Son Bruno (Asa Butterfield) has frustrations and questions. The former include stifling boredom and a private tutor who recommends he graduates from adventure novels to an interest in history and current events. More importantly, Bruno's curiosity is piqued by the sights of his bedroom window. He wonders, who are those farmers and why are they always wearing pajamas? Eventually, the boy does some exploring, traveling the modest distance to the edge of the family's property, where an electrically-charged fence separates him from the shaved, striped, numbered, gaunt workers and their dusty confines. One of the Jewish prisoners, whose group plight escapes the naïve lad, -- fellow 8-year-old boy Shmuel (Jack Scanlon) -- befriends Bruno across their divide. Food is shared, conversation is made, and makeshift checker games played.

While enjoying a wistful tire swing ride, eight-year-old Bruno (Asa Butterfield) notices dark smoke coming from the "farm" (i.e. Nazi concentration camp) next door. Meet Shmuel (Jack Scanlon), the eponymous boy in the "striped pajamas" who lives and works on the other side of the barbed fence.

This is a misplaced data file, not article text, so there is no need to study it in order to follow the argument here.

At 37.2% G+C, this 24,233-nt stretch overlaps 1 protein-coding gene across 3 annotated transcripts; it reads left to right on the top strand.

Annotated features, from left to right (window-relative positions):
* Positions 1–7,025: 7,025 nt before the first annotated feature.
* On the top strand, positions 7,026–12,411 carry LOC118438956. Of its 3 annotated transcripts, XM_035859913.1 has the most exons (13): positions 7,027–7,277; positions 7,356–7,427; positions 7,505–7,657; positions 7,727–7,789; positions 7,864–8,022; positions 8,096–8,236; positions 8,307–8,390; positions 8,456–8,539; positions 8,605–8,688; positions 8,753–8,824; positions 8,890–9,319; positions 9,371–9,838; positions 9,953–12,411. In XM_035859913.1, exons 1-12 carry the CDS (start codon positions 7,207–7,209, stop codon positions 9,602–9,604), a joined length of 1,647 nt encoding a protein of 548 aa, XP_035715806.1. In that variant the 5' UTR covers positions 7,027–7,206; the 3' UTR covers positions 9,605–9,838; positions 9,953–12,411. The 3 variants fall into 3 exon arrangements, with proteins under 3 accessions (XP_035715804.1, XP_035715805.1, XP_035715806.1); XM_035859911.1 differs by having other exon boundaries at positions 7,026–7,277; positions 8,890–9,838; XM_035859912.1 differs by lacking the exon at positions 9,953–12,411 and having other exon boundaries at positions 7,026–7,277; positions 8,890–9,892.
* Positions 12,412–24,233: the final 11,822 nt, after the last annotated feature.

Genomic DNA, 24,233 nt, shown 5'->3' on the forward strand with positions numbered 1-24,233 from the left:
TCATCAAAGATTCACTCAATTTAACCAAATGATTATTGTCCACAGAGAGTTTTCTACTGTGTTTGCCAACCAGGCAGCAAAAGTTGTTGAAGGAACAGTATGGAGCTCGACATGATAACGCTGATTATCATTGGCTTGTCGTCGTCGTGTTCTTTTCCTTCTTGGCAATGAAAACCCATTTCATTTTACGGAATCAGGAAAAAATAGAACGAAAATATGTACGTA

Reflecting the nature of our protagonist, The Boy in the Striped Pajamas doesn't spell out too much, opting for a simplistic, child's-eye-view of the epic terror occurring literally in Bruno's backyard. There is a benefit to that approach; disregarding the politics, impact, and specifics of the Holocaust allows us to put a very human face on the calamity. The pain and suffering is more heartfelt than sheer numbers or facts can convey.

At the same time, the movie oversimplifies. The tidiness of its central family portrayal troubles. Father is callous and stoic. Mother (The Departed's Vera Farmiga) moves from sharing her son's naïveté to suffering somewhat quietly upon enlightenment. Their 12-year-old daughter Gretel (Amber Beattie) is swiftly indoctrinated and thus places Hitler posters on her wall while developing religious hate. Father's parents (Richard Johnson, Sheila Hancock) are divided on the cause and their son's role in it. There is also a loose-lipped, quick-tempered young Nazi on hand (Rupert Friend, a doppelganger for Orlando Bloom) to represent other ideals.